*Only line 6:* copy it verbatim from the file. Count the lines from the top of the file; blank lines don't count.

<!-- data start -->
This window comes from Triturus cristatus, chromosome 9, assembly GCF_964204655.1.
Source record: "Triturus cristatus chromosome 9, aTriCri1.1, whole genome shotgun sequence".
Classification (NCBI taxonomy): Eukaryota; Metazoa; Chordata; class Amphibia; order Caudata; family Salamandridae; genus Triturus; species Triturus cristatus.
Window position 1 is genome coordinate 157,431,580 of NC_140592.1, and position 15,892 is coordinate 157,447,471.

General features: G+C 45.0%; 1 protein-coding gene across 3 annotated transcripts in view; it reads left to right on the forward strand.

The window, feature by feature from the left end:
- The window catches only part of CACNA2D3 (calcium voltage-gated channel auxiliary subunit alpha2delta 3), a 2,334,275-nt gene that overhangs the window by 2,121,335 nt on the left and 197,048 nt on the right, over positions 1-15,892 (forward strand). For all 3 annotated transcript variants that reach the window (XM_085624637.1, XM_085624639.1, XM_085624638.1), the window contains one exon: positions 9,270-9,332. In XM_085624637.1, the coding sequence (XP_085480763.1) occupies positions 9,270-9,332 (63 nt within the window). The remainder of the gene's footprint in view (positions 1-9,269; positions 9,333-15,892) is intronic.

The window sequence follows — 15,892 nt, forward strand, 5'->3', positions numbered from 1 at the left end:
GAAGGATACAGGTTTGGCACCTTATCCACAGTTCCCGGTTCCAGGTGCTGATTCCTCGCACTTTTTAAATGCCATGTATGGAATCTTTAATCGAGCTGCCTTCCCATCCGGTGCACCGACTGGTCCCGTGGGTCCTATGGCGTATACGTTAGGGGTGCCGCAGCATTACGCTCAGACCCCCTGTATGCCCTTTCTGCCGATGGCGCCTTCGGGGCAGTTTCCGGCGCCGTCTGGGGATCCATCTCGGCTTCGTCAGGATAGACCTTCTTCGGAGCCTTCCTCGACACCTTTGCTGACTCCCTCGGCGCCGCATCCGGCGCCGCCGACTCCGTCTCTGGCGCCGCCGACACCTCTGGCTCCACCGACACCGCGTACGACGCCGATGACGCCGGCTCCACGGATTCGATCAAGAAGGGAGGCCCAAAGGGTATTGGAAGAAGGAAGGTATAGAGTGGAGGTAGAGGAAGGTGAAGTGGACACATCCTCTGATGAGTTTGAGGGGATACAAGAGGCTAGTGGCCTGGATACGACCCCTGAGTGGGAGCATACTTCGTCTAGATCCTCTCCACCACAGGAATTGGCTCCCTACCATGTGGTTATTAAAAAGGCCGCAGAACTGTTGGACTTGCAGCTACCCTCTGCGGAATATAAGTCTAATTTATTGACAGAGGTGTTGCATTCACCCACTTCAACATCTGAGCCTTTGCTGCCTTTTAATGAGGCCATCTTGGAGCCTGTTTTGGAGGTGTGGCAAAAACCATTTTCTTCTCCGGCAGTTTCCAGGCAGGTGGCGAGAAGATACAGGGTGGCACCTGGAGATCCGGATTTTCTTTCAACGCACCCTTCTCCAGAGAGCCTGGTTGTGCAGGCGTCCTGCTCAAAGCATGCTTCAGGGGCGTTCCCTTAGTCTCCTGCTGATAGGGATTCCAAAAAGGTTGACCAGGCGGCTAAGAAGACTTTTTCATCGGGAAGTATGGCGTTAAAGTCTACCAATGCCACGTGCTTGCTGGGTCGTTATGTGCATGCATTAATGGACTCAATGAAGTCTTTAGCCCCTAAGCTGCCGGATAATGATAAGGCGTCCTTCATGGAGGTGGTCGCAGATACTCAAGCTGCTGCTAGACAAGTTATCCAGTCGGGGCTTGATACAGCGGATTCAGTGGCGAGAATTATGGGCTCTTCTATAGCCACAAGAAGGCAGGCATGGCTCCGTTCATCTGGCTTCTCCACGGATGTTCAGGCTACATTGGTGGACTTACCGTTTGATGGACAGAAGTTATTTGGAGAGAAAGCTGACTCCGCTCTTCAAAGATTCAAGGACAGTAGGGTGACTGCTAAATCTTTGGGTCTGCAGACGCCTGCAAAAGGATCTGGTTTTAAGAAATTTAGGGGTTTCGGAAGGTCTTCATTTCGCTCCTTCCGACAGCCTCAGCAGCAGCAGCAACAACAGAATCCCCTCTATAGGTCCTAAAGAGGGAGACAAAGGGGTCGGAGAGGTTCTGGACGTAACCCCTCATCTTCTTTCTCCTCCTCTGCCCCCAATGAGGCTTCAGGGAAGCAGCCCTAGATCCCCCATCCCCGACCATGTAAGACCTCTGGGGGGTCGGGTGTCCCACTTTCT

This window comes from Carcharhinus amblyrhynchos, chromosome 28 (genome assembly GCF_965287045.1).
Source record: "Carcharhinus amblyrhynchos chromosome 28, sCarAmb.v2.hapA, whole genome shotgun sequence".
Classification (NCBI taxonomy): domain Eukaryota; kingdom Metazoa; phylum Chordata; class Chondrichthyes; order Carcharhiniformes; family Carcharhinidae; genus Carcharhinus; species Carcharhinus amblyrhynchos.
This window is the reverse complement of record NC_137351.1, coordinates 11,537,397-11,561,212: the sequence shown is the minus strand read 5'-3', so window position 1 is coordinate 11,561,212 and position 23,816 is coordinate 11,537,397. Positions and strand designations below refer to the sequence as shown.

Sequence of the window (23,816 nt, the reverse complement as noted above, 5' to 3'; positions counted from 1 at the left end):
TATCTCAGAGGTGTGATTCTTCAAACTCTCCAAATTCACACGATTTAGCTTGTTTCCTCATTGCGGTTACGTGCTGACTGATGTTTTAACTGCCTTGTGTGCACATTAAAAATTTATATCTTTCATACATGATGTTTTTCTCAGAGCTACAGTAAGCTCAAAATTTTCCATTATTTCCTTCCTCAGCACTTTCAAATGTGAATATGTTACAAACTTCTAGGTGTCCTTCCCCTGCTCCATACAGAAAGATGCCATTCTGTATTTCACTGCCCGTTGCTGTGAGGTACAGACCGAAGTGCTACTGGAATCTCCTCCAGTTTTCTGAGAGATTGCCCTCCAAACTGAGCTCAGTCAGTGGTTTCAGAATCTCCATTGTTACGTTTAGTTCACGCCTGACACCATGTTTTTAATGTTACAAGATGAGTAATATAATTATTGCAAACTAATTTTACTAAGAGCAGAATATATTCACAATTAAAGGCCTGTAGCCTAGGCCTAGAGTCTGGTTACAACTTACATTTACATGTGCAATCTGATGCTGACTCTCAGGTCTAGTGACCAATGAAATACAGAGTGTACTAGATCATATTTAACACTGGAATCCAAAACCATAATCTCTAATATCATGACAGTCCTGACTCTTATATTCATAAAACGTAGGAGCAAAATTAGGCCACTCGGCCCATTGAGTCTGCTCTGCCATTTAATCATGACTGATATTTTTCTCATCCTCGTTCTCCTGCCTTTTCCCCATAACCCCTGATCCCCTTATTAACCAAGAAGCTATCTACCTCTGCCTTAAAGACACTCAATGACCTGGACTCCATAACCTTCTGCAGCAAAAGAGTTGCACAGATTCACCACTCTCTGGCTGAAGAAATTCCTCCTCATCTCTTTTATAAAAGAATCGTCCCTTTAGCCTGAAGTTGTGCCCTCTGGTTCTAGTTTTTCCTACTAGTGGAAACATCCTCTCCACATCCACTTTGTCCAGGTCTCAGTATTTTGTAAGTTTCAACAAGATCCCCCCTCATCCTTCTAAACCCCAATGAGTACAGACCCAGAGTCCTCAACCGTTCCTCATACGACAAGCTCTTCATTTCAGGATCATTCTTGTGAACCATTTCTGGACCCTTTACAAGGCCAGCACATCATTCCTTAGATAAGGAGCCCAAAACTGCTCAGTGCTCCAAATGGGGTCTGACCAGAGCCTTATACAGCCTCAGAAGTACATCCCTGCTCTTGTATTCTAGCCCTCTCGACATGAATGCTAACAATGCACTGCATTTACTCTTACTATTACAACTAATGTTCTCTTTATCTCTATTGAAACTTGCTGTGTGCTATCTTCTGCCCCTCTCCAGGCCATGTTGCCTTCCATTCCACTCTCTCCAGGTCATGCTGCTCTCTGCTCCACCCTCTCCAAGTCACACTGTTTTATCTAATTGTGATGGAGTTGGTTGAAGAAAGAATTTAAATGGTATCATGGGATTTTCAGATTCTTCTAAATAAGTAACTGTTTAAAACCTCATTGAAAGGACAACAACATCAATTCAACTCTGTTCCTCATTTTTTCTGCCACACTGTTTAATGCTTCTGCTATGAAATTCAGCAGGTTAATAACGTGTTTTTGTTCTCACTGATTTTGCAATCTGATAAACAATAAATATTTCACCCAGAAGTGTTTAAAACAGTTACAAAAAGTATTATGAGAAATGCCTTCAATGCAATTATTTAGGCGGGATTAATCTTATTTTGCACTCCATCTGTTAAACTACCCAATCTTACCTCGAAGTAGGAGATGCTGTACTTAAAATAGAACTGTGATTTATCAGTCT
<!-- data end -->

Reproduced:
The window, feature by feature from the left end: